Retail conglomerate Wesfarmers rose 0.6 percent after it reported a nearly 15 percent increase in its half-year profit. In the healthcare sector, CSL jumped 2.8 percent and Sonic Healthcare added 1.2 percent on well-received earnings updates.

Seoul stocks ended sharply lower on massive foreign and institutional selling stemming from concerns about inflation and surging bond yields. The benchmark Kospi tumbled 47.07 points, or 1.5 percent, to 3,086.66, extending losses for the second straight session.

Market bellwether Samsung Electronics fell 1.3 percent and No. 2 chipmaker SK Hynix declined 3.1 percent. Hyundai Motor, the country's largest automaker, lost 3.3 percent.

Europe

European stocks have swung between gains and losses on Thursday, as inflation concerns persist and earnings prove to be a mixed bag.

While the U.K.’s FTSE 100 Index has plunged by 1.3 percent, the French CAC 40 Index is down by 0.5 percent and the German DAX Index is nearly unchanged.

Among individual stocks, Barclays Group has shown a notable move to the downside after its 2020 annual profit fell by half.

Smith & Nephew has also plunged. The medical technology business reported that its fiscal 2020 profit before taxation declined to $246 million from last year's $743 million.

Pharmaceutical company Indivior has also slumped. The company reported a fiscal 2020 net loss of $148 million compared to net income of $134 million in the prior year.

Planemaker Airbus has also tumbled after it posted a full-year operating loss of 510 million euros and withheld a divided.

Similarly, telecom company Orange has slumped after reporting a decrease in annual profit. Power group EDF has also fallen after reporting a drop in profit for 2020.

MTU Aero Engines has also moved lower. The aircraft engine manufacturer reported that its fourth-quarter net income plunged to 6 million euros from last year's 134 million euros.

On the other hand, Spanish energy group Repsol has moved higher after its fourth quarter adjusted net profit beat forecasts.

Anglo American, Antofagasta and Glencore have also climbed as copper prices jumped to their highest in nearly a decade on concerns over a market deficit, driven by tight supply and strong demand.

Grocery giant Carrefour has also advanced after saying its like-for-like sales growth in 2020 was the best in the last 20 years.

Bouygues has also risen. The construction and media conglomerate said it expects its 2022 current operating profit to return to the same level of 2019.

Automaker Daimler has also moved higher after reporting an increase in fiscal 2020 profit and raising its dividend.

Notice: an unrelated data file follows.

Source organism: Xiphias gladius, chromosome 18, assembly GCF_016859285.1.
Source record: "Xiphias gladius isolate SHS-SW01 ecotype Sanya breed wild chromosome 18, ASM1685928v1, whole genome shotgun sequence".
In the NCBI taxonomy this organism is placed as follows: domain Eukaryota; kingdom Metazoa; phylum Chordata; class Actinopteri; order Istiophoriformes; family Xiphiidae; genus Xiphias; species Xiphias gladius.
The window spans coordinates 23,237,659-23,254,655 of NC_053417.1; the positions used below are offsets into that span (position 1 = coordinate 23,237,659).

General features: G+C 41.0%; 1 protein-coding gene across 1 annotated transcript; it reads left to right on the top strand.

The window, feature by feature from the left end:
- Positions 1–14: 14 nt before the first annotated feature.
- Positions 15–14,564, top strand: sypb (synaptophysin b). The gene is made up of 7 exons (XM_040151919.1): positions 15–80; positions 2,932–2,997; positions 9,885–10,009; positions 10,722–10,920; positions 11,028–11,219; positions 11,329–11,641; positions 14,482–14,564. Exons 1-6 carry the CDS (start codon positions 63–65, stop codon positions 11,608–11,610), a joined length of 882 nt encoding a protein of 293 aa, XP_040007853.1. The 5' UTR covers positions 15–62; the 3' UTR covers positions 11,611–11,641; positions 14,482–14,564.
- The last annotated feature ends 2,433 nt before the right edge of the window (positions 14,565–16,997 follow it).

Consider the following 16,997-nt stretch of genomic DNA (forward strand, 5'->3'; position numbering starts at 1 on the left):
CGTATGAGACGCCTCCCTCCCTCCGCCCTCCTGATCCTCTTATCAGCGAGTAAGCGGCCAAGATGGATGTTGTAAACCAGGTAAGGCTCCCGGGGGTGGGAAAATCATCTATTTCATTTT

U.S. Economic Reports

First-time claims for U.S. unemployment benefits came in well above economist estimates in the week ended February 13th, according to a report released by the Labor Department on Thursday, with claims rising from a significantly upwardly revised level.

The report said initial jobless claims edged up to 861,000, an increase of 13,000 from the previous week’s revised level of 848,000.

Economists had expected jobless claims to dip to 765,000 from the 793,000 originally reported for the previous week.

The Labor Department also released a report showing U.S. import prices increased by more than expected in the month of January.

The report said import prices surged up by 1.4 percent in January after climbing by an upwardly revised 1.0 percent in December.

Economists had expected import prices to jump by 1.0 percent compared to the 0.9 percent advance originally reported for the previous month.

Meanwhile, the Labor Department said export prices shot up by 2.5 percent in January after spiking by an upwardly revised 1.3 percent in February.

Export prices were expected to increase by 0.7 percent compared to the 1.1 percent jump originally reported for the previous month.

A separate report from the Commerce Department showed housing starts pulled back by much more than expected in the month of January.

The Commerce Department said housing starts tumbled by 6.0 percent to an annual rate of 1.580 million in January from a revised December estimate of 1.680 million.

Economists had expected housing stocks to decrease by 0.7 percent to a rate of 1.658 million from the 1.669 million originally reported for the previous month.

Meanwhile, the report also said building permits spiked by 10.4 percent to an annual rate of 1.881 million in January from the revised December rate of 1.704 million.

Building permits, an indicator of future housing demand, had been expected to slump by 1.8 percent to a rate of 1.678 million from the 1.709 million originally reported for the previous month.

Philadelphia-area manufacturing activity saw continued growth in the month of February, according to a report released by the Federal Reserve Bank of Philadelphia on Thursday, although the pace of growth slowed from the previous month.

The Philly Fed said its diffusion index for current activity dipped to 23.1 in February from 26.5, but a positive reading still indicates growth in regional manufacturing activity. Economists had expected the index to drop to 20.0.

Looking ahead, the report said most future indexes moderated this month but continue to indicate that firms expect growth over the next six months.

At 10 am ET, Atlanta Federal Reserve President Raphael Bostic is due to participate in a conversation on “Tackling Educational Inequity” before a GameChangers video event.

The Energy Information Administration is scheduled to release its report on oil inventories in the week ended February 12 at 11 am ET.

Crude oil inventories are expected decrease by 2.2 million barrels after falling by 6.6 million barrels in the previous week.

Also at 11 am ET, the Treasury Department is due to announce the details of this month’s auctions of two-year, five-year and seven-year notes.

Stocks In Focus

Shares of Sleep Number (SNBR) are moving sharply higher in pre-market trading after the bed and mattress company reported fourth quarter results that exceeded analyst estimates on both the top and bottom lines.

Cloud communications platform Twilio (TWLO) is also seeing significant pre-market strength after reporting better than expected fourth quarter results.

On the other hand, shares of SunPower (SPWR) are likely to come under pressure after the solar company beat fourth quarter earnings estimates but reported weaker than expected revenue and provided disappointing guidance.

Cloud computing services provider Fastly (FSLY) may also move to the downside as disappointing guidance overshadows the company’s better than expected fourth quarter results.